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Iceland: Central Bank Eases Currency Restrictions, Ends Financial Crisis Capital Controls

(May 16, 2017) On March 12, 2017, the Icelandic Central Bank announced that it had adopted new currency exchange rules and entered into agreements to purchase Icelandic krónur from foreign holders. (Central Bank of Iceland Concludes Agreement with Owners of Offshore Króna Assets, ICELANDIC CENTRAL BANK (Mar. 12, 2017); New Rules on Foreign Exchange, ICELANDIC CENTRAL BANK (Mar. 12, 2017).)

The move repeals most of the capital controls that the Icelandic Central Bank put in place in the wake of its 2008 financial crash. (See Elin Hovferberg, Iceland: Easing of Capital Controls and Banking Regulations, GLOBAL LEGAL MONITOR (July 16, 2015).)  The new currency exchange rules took effect on March 14 and will mostly allow Icelandic krónur to be transferred freely.  (Rules on Foreign Exchange (Mar. 12, 2017), ICELANDIC CENTRAL BANK.)

Under an initial agreement with foreign holders, the Icelandic Central Bank bought one billion offshore Icelandic krónur (ISK) (about US$9,450,000, at an exchange rate of 137.5 per €1 (about US$ 1.1)). On April 4, 2017, the Icelandic Bank announced that it had offered to buy offshore krónur (not previously purchased through the one billion agreement) at the same exchange rate, provided the terms were accepted  and the transfer requested prior to April 28, 2017.  (Purchase of Offshore Krónur by the Central Bank of Iceland, ICELANDIC CENTRAL BANK (Apr. 4, 2017).)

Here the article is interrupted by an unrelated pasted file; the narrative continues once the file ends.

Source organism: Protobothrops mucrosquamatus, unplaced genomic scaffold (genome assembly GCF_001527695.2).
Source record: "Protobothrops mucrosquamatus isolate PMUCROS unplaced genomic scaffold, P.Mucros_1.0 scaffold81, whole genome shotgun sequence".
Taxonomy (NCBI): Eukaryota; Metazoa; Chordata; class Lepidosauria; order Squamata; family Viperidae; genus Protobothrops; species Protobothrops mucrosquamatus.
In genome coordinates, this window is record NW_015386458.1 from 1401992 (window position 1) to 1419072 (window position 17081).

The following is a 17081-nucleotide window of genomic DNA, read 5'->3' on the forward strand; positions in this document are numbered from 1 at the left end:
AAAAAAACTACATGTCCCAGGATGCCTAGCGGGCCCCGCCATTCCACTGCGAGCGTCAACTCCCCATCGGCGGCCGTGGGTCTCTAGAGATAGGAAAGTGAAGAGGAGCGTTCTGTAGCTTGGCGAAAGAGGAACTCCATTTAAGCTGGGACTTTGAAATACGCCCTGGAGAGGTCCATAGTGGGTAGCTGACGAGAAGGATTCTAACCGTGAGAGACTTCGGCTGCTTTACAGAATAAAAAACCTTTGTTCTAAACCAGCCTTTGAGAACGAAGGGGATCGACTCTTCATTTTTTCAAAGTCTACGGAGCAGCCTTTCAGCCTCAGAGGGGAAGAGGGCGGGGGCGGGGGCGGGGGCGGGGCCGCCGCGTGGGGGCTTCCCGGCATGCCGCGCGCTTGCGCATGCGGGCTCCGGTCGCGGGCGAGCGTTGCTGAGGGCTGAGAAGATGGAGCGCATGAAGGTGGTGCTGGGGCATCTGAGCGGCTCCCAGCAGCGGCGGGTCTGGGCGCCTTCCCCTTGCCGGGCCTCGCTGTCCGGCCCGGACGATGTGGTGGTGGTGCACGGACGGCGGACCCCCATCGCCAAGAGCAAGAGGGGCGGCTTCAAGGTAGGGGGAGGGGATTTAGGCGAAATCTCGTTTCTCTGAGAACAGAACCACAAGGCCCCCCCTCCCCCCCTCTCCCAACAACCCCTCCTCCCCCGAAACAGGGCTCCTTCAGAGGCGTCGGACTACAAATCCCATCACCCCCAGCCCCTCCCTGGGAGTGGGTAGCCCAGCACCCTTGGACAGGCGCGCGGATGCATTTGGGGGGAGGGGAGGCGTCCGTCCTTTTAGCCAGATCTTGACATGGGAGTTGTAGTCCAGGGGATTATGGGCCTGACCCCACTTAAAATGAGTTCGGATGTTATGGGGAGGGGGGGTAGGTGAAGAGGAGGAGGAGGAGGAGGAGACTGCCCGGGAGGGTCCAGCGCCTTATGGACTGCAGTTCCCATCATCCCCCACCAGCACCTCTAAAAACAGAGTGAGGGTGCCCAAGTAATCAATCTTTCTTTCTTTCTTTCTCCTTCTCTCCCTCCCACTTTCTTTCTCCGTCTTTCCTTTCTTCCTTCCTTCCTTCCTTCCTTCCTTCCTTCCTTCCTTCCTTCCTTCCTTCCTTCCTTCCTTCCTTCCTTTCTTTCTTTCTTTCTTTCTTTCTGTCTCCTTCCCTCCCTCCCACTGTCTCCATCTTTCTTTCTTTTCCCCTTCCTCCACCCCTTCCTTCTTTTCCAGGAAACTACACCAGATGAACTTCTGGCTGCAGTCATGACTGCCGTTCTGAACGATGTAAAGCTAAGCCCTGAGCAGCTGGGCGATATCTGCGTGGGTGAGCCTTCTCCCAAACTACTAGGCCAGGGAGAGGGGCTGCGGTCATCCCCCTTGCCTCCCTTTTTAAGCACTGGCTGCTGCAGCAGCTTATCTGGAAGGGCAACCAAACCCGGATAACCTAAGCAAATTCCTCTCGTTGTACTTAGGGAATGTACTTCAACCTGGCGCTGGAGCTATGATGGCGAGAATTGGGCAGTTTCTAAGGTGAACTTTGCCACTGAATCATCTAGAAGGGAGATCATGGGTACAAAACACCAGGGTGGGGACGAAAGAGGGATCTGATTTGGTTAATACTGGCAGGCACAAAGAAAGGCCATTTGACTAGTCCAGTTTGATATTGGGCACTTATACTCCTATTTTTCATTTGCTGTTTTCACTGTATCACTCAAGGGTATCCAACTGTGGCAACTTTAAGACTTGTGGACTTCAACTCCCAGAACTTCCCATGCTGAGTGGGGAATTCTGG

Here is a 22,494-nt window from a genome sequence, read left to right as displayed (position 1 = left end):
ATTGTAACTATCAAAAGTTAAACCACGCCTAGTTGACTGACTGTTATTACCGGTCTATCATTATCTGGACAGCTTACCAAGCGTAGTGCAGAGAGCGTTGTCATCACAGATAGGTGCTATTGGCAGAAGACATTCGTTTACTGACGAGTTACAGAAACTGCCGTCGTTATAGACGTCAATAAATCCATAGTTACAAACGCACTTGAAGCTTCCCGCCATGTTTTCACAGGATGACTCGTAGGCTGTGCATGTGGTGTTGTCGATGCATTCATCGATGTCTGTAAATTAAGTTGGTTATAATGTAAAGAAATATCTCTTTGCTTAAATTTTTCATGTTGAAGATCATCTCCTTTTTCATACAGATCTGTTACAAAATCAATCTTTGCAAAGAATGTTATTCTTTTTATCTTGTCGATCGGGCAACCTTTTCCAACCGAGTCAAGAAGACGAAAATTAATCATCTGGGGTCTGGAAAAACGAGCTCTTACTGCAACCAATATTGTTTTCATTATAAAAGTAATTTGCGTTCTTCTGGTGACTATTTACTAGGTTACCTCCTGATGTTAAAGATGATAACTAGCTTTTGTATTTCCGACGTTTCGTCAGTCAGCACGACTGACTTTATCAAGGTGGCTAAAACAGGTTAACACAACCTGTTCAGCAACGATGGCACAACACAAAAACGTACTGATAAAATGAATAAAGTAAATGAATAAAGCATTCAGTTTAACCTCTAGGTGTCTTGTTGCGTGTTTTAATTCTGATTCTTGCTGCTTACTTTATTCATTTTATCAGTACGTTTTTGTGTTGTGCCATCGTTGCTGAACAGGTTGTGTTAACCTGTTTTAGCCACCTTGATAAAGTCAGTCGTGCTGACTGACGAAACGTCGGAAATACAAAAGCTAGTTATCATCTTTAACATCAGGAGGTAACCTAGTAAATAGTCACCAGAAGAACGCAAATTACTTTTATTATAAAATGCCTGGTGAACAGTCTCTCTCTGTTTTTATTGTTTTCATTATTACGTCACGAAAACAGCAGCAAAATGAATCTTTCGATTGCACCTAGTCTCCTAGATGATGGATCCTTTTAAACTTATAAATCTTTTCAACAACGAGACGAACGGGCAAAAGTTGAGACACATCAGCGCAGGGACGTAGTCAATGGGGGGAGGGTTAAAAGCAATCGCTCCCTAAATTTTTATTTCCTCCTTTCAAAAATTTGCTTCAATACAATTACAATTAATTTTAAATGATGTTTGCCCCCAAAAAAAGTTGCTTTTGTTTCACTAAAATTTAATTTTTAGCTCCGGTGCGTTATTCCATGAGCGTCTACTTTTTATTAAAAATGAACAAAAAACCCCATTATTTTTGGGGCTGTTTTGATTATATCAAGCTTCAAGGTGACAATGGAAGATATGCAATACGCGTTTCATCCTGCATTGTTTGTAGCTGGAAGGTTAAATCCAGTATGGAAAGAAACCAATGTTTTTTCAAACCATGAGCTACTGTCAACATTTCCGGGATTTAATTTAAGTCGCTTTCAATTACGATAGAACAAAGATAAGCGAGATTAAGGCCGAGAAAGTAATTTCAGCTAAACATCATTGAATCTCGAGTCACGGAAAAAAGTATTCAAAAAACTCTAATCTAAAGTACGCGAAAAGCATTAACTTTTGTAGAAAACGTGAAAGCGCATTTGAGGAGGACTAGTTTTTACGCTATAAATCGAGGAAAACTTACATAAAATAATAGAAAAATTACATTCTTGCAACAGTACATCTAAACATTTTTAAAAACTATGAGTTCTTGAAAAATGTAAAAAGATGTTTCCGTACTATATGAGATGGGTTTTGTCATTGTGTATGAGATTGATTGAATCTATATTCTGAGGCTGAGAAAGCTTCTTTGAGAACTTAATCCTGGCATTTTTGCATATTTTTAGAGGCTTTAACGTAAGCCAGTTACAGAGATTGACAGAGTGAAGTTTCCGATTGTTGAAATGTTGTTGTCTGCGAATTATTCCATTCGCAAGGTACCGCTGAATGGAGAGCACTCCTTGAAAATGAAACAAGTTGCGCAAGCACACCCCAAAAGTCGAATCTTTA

Certain Restrictions Still in Force

While most capital controls have been lifted, certain regulations will remain in force.  According to the Icelandic Central Bank, restrictions on so-called offshore króna assets, and special reserve requirements for specified investments in connection with new inflows of foreign currency, will remain in place.  (New Rules on Foreign Exchange, supra.)  For example, the requirements to notify the Icelandic Central Bank of international purchases of Icelandic krónur or derivative transactions are still in force as are the rules requiring a special reserve when there is an inflow of a foreign currency into Iceland.  (Rules on Foreign Exchange, arts. 12, 14, & 17; Rules on Special Reserve Requirements for New Foreign Currency Inflows, No. 490/2016 (June 4, 2016, as amended), arts. 3 & 8, ICELANDIC CENTRAL BANK; Rules Amending the Central Bank of Iceland Rules No. 490/2016 on Special Reserve Requirements for New Foreign Currency Inflows, with Subsequent Amendments (Mar. 12, 2017), ICELANDIC CENTRAL BANK.)  Restrictions will also remain in place on ”i) derivatives trading for purposes other than hedging; ii) foreign exchange transactions carried out between residents and non-residents without the intermediation of a financial undertaking; and iii) in certain instances, foreign-denominated lending by residents to non-residents.” (New Rules on Foreign Exchange, supra.)

The European Free Trade Association (EFTA) Surveillance Authority (ESA) has examined and made a ruling on the permissibility of the prohibitions, and in 2016 ESA made a determination on whether the Icelandic capital controls were allowed under the European Economic Area (EEA) Agreement and found that the controls were consistent with the EEA Agreement. (Press Release, EFTA Surveillance Authority,  Internal Market: Iceland’s Restrictions on Offshore Króna Markets Are Not in Breach of the EEA Agreement (Nov. 23, 2016); EFTA Surveillance Authority Decision of 23 November 2016 Closing a Complaint Against Iceland in the Field of Free Movement of Capital (Capital Controls), Case No:79250, Document No. 821093, Decision No. 207/16/COL (Nov. 23, 2016).)